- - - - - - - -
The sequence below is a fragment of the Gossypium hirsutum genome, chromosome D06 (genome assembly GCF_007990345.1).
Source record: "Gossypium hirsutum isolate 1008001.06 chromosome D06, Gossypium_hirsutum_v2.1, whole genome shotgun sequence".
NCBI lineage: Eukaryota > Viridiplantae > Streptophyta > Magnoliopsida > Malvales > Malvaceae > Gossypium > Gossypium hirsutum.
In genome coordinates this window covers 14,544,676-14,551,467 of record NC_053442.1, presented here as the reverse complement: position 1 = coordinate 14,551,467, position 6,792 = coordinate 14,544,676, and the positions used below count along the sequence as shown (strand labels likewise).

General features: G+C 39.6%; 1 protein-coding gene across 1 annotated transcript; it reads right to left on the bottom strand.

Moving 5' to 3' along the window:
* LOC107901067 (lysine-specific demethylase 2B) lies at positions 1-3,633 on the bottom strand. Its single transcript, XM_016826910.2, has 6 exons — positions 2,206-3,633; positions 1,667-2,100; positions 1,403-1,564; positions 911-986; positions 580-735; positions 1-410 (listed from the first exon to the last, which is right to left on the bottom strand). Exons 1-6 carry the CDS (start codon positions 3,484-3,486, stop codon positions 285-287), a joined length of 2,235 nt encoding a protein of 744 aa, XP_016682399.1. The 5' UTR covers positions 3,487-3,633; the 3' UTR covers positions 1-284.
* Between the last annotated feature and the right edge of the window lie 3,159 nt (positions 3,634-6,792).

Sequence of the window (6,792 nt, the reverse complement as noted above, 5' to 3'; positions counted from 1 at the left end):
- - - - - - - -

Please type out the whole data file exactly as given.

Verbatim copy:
The sequence below is a fragment of the Gossypium hirsutum genome, chromosome D06 (genome assembly GCF_007990345.1).
Source record: "Gossypium hirsutum isolate 1008001.06 chromosome D06, Gossypium_hirsutum_v2.1, whole genome shotgun sequence".
NCBI lineage: Eukaryota > Viridiplantae > Streptophyta > Magnoliopsida > Malvales > Malvaceae > Gossypium > Gossypium hirsutum.
In genome coordinates this window covers 14,544,676-14,551,467 of record NC_053442.1, presented here as the reverse complement: position 1 = coordinate 14,551,467, position 6,792 = coordinate 14,544,676, and the positions used below count along the sequence as shown (strand labels likewise).

General features: G+C 39.6%; 1 protein-coding gene across 1 annotated transcript; it reads right to left on the bottom strand.

Moving 5' to 3' along the window:
* LOC107901067 (lysine-specific demethylase 2B) lies at positions 1-3,633 on the bottom strand. Its single transcript, XM_016826910.2, has 6 exons — positions 2,206-3,633; positions 1,667-2,100; positions 1,403-1,564; positions 911-986; positions 580-735; positions 1-410 (listed from the first exon to the last, which is right to left on the bottom strand). Exons 1-6 carry the CDS (start codon positions 3,484-3,486, stop codon positions 285-287), a joined length of 2,235 nt encoding a protein of 744 aa, XP_016682399.1. The 5' UTR covers positions 3,487-3,633; the 3' UTR covers positions 1-284.
* Between the last annotated feature and the right edge of the window lie 3,159 nt (positions 3,634-6,792).

Sequence of the window (6,792 nt, the reverse complement as noted above, 5' to 3'; positions counted from 1 at the left end):